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Getting to Know Owls at VINS

Most people know that owls are nocturnal creatures—that’s why we don’t often see them. But there’s a lot more to know about these fascinating birds. Don’t miss the opportunity to see owls up close and personal during the Owl Festival at Vermont Institute of Natural Science (VINS) the weekend of February 23 and 24.

Owl Facts

  • There are around 200 different owl species.
  • A group of owls is called a parliament.
  • Most owls hunt insects, small mammals, and other birds.
  • Some owl species hunt fish.
  • Owls have powerful talons, which help them catch and kill prey.
  • Owls can turn their heads as much as 270 degrees.
  • Owls are farsighted, meaning they can’t see things close to their eyes clearly.
  • Owls are very quiet in flight compared to other birds of prey.
  • The color of owl’s feathers helps them blend into their environment (camouflage).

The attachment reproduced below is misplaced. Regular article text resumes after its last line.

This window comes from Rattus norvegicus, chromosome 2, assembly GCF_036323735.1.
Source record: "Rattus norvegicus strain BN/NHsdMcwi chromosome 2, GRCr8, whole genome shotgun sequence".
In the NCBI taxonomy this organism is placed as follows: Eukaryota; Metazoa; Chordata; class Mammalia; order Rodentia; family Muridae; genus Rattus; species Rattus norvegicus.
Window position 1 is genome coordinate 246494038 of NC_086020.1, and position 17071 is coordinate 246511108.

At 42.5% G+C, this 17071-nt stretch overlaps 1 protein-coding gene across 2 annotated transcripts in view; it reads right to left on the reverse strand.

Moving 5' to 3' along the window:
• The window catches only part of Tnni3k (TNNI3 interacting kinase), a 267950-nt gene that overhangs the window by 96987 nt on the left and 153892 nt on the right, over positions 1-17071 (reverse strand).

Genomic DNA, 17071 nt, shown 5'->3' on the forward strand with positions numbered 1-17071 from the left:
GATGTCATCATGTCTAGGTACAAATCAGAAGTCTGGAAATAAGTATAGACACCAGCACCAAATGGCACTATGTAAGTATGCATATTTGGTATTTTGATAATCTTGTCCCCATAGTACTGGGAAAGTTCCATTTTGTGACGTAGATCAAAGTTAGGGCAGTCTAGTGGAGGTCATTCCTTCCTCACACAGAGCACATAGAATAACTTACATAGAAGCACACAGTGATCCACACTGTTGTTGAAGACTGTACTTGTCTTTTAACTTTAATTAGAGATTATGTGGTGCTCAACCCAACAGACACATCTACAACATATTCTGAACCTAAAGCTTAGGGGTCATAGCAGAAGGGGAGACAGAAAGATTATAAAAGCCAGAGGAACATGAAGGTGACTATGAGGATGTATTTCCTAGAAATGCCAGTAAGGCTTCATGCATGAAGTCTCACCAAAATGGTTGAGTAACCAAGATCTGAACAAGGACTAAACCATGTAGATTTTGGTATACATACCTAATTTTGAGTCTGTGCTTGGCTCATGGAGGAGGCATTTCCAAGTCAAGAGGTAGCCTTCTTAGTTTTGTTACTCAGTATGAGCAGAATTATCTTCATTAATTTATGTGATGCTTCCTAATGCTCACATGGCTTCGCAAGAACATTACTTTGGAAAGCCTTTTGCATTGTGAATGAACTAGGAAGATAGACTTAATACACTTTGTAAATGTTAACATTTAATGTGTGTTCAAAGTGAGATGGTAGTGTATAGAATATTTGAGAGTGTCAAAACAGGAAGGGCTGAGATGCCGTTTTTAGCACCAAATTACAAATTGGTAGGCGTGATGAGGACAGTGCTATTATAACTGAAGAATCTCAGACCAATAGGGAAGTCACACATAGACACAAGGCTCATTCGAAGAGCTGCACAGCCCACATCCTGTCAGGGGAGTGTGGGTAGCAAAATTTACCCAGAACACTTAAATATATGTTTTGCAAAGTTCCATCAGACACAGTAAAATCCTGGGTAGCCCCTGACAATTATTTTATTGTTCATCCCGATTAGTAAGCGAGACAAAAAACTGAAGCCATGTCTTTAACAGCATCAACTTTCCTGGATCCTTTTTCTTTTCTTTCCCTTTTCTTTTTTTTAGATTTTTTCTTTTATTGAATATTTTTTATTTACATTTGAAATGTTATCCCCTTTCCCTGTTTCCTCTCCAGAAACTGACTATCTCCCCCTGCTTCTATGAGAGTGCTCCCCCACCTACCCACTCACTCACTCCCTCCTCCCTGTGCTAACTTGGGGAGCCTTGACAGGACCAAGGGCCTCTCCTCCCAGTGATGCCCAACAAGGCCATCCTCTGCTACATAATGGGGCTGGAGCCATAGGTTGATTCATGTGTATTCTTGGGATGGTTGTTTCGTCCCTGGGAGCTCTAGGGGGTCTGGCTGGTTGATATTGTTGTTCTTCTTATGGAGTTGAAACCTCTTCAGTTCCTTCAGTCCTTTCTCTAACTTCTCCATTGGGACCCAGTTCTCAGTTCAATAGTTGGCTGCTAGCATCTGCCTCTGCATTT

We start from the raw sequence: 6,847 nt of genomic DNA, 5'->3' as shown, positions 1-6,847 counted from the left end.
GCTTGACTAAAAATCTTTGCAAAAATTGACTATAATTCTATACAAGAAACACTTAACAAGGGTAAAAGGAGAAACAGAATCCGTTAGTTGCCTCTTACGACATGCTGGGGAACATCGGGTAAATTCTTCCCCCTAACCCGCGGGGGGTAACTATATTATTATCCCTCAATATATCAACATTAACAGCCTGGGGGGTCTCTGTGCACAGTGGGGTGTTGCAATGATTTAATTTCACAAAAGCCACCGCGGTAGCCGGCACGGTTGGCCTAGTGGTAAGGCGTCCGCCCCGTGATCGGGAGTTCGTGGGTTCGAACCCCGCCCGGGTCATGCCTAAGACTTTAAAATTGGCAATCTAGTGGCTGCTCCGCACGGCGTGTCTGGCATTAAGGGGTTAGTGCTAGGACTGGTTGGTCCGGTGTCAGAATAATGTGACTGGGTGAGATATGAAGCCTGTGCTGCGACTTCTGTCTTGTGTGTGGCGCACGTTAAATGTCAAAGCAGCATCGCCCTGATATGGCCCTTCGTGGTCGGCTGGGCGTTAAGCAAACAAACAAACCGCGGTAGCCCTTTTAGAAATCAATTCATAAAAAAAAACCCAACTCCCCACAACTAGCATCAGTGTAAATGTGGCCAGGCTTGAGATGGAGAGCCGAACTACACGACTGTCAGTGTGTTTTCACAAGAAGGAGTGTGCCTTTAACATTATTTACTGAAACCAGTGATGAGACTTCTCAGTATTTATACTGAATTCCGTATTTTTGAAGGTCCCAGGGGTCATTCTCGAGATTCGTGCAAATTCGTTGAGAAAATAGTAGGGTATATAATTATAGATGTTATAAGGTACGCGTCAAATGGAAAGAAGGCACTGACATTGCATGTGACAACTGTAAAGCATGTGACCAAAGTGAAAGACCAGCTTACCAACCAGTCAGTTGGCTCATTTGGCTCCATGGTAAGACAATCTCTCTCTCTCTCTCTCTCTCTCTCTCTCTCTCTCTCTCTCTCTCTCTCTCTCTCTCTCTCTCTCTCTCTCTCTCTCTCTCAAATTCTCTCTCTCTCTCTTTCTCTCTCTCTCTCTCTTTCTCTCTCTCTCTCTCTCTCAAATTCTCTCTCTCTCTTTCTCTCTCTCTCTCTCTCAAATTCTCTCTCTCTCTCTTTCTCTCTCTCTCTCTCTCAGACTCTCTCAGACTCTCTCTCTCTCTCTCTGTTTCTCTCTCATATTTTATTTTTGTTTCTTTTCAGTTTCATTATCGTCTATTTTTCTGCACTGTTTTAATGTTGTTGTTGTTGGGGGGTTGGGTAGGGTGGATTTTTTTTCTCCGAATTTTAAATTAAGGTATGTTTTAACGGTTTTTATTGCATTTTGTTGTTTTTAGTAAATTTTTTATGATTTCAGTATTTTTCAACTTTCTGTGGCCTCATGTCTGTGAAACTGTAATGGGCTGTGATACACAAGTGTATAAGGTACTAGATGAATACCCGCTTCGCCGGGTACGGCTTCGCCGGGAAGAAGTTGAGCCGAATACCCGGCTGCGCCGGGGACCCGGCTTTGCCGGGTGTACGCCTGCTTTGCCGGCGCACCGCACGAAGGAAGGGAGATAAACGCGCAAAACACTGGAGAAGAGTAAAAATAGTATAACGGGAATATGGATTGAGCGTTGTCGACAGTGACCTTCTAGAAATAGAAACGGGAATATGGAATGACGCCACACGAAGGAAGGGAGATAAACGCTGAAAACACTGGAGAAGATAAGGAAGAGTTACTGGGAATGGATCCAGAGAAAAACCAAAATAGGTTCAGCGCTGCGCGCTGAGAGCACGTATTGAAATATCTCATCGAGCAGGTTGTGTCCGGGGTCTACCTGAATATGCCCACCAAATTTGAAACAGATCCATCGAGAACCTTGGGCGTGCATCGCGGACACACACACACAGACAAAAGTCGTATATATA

• Barn owls can be recognized by their heart-shaped face.
  • The eyes of an owl are not true “eyeballs.” Their tube-shaped eyes are completely immobile, providing binocular vision which fully focuses on their prey and boosts depth perception.
  • The tiniest owl in the world is the Elf Owl, which is 5 - 6 inches tall and weighs about 1 ½ ounces. The largest North American owl is the Great Gray Owl, which is up to 32 inches tall.
  • Barn Owls swallow their prey whole—skin, bones, and all—and they eat up to 1,000 mice each year.
  • Not all owls hoot. Barn Owls make hissing sounds, and the Eastern Screech-Owl whinnies like a horse.

Sources: and

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